Drone bill will stifle technology
Re “Don’t prematurely limit the potential of aerial drones” (Viewpoints, Aug. 23): Senate Bill 142 by Sen. Hannah-Beth Jackson sits on Gov. Jerry Brown’s desk. While this flawed legislation masquerades as a privacy protection bill, it will stifle new technological innovation without providing real privacy protections.
SB 142 is overreaching legislation that hinders the use of small, unmanned aerial vehicles by imposing impractical, unworkable altitude limits that are flatly inconsistent with limits set by the Federal Aviation Administration.
This legislation would not protect you and your family from operators using unmanned aerial vehicles inappropriately and provides no recourse should someone take pictures or videos from his or her property.
Instead, SB 142 prevents the use of unmanned aerial vehicles with no monitoring mechanisms from helping to improve daily life, from delivering medicine from the pharmacy, to tracking traffic and making agriculture more efficient.
SB 142 will hinder an industry that is developing technological advances to improve our lives. It deserves a veto.
Small UAV Coalition,
Governor, hear me out on water plan
Californians know Gov. Jerry Brown wants a better way to convey water from Northern California to the farms and urban areas south of the Delta. His tunnels plan, an isolated conveyance facility that would take large amounts of water from the Sacramento River before it reaches the Delta, would do more harm than good.
There is an alternative to the tunnels that would retain their benefits while eliminating their harmful features. Called the “Western Delta Conveyance System,” it would restore the natural flow pattern in the Delta, would be cheaper to build, would prevent the need to confiscate property right-of-way from 300 Delta farms and would provide good-quality water on a reliable basis to south-of-the Delta water users.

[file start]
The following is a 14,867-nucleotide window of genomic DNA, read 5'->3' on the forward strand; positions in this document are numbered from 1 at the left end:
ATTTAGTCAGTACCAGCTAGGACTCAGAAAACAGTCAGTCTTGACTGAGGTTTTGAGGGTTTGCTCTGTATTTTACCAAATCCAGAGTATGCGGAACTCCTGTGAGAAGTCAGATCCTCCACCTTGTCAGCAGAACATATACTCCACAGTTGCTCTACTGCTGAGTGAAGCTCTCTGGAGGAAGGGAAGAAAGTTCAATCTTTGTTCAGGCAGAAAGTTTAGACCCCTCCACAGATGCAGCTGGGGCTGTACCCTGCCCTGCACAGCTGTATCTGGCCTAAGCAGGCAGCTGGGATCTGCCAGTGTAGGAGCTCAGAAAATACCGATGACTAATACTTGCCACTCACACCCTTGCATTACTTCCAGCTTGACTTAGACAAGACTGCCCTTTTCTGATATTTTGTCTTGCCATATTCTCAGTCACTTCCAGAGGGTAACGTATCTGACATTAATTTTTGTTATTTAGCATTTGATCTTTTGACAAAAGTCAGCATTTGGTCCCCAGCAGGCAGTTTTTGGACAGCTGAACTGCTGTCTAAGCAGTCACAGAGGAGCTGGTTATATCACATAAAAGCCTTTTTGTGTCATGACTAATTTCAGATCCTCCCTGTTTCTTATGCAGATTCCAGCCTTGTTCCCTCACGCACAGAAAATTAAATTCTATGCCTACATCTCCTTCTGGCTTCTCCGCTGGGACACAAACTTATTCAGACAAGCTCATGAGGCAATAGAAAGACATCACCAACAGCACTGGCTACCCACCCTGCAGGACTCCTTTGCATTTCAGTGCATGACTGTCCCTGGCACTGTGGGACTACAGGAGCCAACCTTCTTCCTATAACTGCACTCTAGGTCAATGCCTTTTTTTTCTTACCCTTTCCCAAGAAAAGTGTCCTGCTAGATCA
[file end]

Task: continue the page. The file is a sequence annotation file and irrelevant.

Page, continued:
Having served as the state’s first Delta watermaster, I’d like 30 minutes of the governor’s time to explain this better water conveyance alternative.
Craig M. Wilson,
A native’s view of missions, Indians
Re “Church to examine portrayal of Indians” (Local, Sept. 5): The article on the Roman Catholic portrayal of the California mission system is symptomatic of the conqueror rewriting history.
Though many can say this is a significant step toward changing the way we look at the mission system, it falls short of reality. That reality must include the word genocide. It is estimated that more than 400,000 natives died during the enslavement of California’s Indians by the Spanish missions. As a native, I am appalled at Californians ignoring the killing fields that happened on their own soil.
We need to change the curriculum in all schools and to advance public acknowledgment of these crimes against humanity.
Wesley Elliott, Sacramento
Stronger climate action needed
Re “Class bias in green subsidies” (Capitol & California, Sept. 6): Dan Walters and some letter writers dis climate regulations and green subsidies. They don’t get it.
Climate policy law is supposed to give authority and responsibility to agencies like the California Air Resources Board. That’s the normal pathway for statutory law to become administrative law, which produces regulations. There is public notification and access throughout the process, so what’s the beef?
We’re bothering with this because policy set years ago helped curb our appetite for electricity to the point that we now use 50 percent less per capita than the rest of the nation.
To naysayers and to Dan Walters, who complains about renewable subsidies, I offer this. New policy choices require incentives, and mature fossil fuel industries still get the lion’s share. Carbon reduction in our skies helps everyone, while reducing health care costs.
Bill Martin, Quincy
Unions caused their own demise
Re “President Obama must speak out and stand up for labor unions” (Viewpoints, Sept. 7): I agree with Cherri Senders that the middle class of old was built by unions, but they also caused their demise.
Businesses are willing to pay wages and benefits that allow them to remain competitive. But this was ignored by union leadership, and the manufacturing jobs went overseas. Unions remain mostly in the government sector since they are able control this group and there is no limit on their costs.
Donald E. Perry,
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